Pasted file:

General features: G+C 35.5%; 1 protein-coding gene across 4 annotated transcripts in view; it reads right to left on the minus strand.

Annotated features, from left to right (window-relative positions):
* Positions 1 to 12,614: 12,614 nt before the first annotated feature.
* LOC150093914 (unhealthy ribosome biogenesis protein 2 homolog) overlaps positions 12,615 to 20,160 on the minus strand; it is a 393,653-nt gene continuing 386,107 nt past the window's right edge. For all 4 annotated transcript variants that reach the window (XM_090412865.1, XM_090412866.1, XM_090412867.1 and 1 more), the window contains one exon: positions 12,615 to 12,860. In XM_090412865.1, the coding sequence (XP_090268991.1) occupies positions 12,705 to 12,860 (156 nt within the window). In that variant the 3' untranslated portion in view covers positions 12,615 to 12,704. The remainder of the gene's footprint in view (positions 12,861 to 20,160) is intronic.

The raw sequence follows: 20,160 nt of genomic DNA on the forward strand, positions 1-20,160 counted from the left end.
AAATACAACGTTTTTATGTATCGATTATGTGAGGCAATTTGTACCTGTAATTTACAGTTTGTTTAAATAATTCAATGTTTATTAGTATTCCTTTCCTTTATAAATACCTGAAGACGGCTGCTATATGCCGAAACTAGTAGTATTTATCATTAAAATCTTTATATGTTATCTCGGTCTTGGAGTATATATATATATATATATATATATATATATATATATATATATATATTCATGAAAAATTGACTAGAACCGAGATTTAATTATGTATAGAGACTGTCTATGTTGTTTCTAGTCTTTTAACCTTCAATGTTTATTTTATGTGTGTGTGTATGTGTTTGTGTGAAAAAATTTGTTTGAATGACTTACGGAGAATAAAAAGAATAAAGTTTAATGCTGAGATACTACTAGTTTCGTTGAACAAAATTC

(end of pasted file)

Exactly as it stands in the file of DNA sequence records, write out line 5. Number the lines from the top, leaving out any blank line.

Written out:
The raw sequence follows: 20,160 nt of genomic DNA on the forward strand, positions 1-20,160 counted from the left end.